The Fedora 3 Linux File Structure
By Stephen Bucaro
Linux is the enterprise operating system of choice. For over 14 years, Linux has
proven itself to be stable and secure. Now, millions of PC users, frustrated with
the poor reliability and abusive product activation scheme of Windows, are switching to
Linux for their desktop operating system. And, the best part is that Linux is free
to use at home, at school, or in your place of business, and you can freely give
copies to your friends.
You'll feel more comfortable using Linux if you understand its file system. Like
any operating system, the Linux file system is organized in a hierarchical
structure where a "directory" can contain files or other directories, which in
turn can can contain other files or directories.
Unlike Windows, Linux doesn't use drive letters. The storage of all media is
organized as directories under the root of the file system, which is named "/"
(forward slash). Unlike Windows, which uses "back-slashes", Linux directory names
in a file path are separated by forward slashes.
• Linux, like the Internet, uses forward slashes in file paths. The use of back-slashes
in file paths by Windows is incompatible with the Internet and has resulted in all kinds of
complexities and problems when converting Window's file paths for the Internet.
There are many different versions or "distributions" of Linux, but they all use
the same standardized set of top level directories. These standard directories
each have a specific purpose. If you understand the purpose of each directory,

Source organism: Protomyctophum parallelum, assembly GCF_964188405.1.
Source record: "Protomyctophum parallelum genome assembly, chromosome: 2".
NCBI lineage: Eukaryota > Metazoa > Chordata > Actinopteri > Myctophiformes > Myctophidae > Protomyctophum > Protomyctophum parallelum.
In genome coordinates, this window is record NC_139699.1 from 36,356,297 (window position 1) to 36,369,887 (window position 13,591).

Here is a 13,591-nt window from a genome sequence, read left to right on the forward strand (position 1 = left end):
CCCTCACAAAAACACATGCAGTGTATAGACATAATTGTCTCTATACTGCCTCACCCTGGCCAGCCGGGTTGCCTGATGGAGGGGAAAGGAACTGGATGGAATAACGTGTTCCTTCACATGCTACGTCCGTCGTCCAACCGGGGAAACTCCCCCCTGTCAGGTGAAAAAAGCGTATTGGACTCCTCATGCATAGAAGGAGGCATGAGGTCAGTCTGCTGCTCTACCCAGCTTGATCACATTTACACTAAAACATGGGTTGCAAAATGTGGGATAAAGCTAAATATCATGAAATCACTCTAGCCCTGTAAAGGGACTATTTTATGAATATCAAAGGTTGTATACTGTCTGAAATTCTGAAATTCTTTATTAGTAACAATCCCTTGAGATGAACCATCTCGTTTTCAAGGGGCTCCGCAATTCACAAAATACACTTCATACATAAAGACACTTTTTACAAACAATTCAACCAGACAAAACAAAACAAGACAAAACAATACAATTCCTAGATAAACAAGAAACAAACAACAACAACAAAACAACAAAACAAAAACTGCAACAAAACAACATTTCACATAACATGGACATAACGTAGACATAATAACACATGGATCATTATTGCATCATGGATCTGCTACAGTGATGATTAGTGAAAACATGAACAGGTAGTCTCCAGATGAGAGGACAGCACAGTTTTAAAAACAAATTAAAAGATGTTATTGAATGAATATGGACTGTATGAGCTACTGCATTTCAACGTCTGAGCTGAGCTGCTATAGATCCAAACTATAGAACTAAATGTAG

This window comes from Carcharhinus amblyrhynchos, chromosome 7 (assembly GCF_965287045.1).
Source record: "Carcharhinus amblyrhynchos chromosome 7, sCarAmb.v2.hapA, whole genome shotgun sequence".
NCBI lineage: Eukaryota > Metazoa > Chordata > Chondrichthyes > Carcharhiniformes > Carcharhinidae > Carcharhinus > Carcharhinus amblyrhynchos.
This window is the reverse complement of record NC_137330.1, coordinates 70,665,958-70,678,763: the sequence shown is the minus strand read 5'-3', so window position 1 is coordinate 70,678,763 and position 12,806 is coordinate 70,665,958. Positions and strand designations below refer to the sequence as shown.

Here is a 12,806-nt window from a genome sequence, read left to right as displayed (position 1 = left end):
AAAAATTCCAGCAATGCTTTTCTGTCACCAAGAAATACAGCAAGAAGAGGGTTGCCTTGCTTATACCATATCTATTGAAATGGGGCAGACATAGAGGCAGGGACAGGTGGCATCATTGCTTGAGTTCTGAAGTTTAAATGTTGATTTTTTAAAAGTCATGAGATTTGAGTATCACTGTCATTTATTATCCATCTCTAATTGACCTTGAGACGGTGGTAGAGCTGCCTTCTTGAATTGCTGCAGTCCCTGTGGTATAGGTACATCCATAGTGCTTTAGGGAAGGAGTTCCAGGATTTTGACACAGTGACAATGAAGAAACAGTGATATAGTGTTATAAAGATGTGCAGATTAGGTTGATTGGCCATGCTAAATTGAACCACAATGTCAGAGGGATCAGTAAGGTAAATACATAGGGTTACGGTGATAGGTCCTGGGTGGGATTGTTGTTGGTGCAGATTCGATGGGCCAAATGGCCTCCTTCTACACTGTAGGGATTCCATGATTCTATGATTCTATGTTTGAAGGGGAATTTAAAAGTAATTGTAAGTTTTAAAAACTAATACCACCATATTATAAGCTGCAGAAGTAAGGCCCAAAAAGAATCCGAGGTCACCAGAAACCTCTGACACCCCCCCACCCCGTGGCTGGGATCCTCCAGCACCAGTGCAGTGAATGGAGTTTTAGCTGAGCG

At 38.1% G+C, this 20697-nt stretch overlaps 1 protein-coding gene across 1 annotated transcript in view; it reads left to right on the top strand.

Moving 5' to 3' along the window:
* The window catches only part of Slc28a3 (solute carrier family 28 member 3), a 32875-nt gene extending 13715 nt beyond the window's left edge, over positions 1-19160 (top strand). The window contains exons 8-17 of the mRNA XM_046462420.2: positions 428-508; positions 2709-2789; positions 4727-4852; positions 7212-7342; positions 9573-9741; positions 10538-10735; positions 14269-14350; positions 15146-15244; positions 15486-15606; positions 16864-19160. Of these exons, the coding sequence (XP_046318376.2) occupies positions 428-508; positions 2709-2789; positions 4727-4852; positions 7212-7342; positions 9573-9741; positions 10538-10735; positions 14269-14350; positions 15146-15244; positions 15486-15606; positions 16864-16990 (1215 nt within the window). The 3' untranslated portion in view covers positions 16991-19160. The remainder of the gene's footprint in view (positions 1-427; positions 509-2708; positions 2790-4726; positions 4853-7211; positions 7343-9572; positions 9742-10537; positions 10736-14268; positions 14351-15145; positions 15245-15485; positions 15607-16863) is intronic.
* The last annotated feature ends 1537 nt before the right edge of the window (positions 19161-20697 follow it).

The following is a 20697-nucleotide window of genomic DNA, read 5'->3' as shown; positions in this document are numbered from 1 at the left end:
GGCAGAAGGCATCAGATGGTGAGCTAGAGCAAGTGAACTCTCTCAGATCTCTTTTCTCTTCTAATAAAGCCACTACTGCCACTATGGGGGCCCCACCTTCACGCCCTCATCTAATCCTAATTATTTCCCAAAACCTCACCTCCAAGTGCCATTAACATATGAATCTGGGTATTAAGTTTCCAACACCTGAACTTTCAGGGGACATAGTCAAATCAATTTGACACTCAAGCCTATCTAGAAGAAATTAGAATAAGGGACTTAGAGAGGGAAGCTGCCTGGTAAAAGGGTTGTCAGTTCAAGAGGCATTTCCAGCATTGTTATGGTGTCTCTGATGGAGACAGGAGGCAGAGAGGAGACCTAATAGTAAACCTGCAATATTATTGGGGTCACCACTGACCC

you'll know your way around and be comfortable with the Linux operating system.
Below is a description of the top levels directories in Linux.
/boot contains the compressed Linux kernel and files that provide information
for booting Linux. The Linux kernel is decompressed and loaded at boot time.
/bin contains executable programs that are part of the Linux operating system.
/dev contains device files. Similar to Windows device drivers, there are
device files for just about any device that may be on the system.
/etc contains system configuration files. When you install a software package,
it may create a directory under /etc for storing its own files.
/home is where the users directories reside. There is a subdirectory under
/home for each of the system's users.
/lib contains loadable program modules used by the programs stored in other directories.
/lost+found is where lost files are stored.
/mnt is where storage from mounted file systems like a CD-ROM drive and
floppy drive are entered in the file system.
/opt is where some software applications may be stored.
/proc contains special files that work as an interface to the kernel. The
directories and files under this directory are created dynamically and exist only
while Linux is running. These files constantly change as the system operates.